Faced with criticism that Los Angeles city agencies have been buying bottled water at taxpayer expense, Mayor Antonio Villaraigosa has reiterated that departments cannot provide it on the public's dime.
The action follows an article in The Times on Tuesday reporting that city officials have spent $88,900 in public money in the last two years on bottled water from private firms at the same time the Department of Water and Power spent $1 million to assure residents their city tap water was top quality.
Records indicate that the DWP, which supplies the city's water, spent $31,160 -- the most among 23 city agencies that bought bottled water.
In a memo dated Tuesday but made public by the mayor's office Thursday, Villaraigosa restated city policy on bottled-water purchases.
"City employees who choose to buy bottled water in their office units at their own expense are encouraged to continue to do so," Villaraigosa wrote. "However, bottled water should not be provided at the city's expense."
DWP managers said Thursday that they would abide by any directive, even if it means having to ship DWP water to outlying offices where potable water is not readily available.
"For sure, we want to comply with the mayor's directive," said Robert Rozanski, chief administrative officer for the agency.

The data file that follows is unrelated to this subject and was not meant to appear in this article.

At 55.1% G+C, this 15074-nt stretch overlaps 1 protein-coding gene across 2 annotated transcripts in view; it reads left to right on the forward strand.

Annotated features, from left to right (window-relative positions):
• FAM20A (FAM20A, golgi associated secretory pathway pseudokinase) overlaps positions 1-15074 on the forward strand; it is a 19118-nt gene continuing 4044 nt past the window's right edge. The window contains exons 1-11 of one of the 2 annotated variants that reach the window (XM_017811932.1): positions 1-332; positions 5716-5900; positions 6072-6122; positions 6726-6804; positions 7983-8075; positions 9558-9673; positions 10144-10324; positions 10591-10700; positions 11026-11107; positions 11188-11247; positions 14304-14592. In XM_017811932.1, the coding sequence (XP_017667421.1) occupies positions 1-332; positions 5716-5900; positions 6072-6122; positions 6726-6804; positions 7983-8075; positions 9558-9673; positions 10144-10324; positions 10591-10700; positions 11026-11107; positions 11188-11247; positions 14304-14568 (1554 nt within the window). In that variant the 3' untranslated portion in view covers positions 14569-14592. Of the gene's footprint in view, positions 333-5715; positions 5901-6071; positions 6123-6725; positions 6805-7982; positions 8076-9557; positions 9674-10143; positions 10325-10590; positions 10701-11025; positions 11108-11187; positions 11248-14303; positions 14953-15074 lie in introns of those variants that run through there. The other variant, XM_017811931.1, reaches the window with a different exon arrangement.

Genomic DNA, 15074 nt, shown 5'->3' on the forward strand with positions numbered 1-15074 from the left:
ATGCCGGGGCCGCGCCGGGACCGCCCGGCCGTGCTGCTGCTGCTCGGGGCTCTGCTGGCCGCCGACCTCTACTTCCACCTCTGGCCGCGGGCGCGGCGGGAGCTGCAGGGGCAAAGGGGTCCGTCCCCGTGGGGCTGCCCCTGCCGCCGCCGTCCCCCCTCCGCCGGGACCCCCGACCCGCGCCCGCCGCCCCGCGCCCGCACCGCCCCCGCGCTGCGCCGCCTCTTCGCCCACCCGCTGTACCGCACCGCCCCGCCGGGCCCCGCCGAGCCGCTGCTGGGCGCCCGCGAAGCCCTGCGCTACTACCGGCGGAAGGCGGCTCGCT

The memo is similar to the language in orders by former Mayors James K. Hahn, Richard Riordan and Tom Bradley.
However, Villaraigosa's predecessors gave department managers the opportunity to request permission to buy bottled water. The written request had to include an explanation of the circumstance that justified the request.
Villaraigosa's memo does not provide an exception.
DWP board member Nick Patsaouras, a Villaraigosa appointee, read the memo as an outright ban on using city funds to buy bottled water.
"It closes a loophole on bottled water," he said.
But the mayor's office said Villaraigosa was not altering policy that allows purchase of bottled water under special circumstances.
"The purpose of the memo was to reiterate city policy on bottled water, and nothing more should be read into it," said Janelle Erickson, a spokeswoman for the mayor.
The DWP has begun a review of its use of water bought from Sparkletts and so far found that most of it has been used by employees in remote locations, including the Castaic pumping station. Rozanski said the water available there does not meet government quality standards.
He said a full report would be made to the board.
Patsaouras said Thursday that he asked the department for a breakdown of the cost of producing the slick, colorful brochure that reports on the quality of DWP water and is mailed to all DWP customers.
The notice is required by federal and state laws, but Patsaouras questioned whether it should cost $500,000 annually.
"If it's your own Christmas card at your expense, you can do it in color, but if it's ratepayer money, it better be in black and white," he said.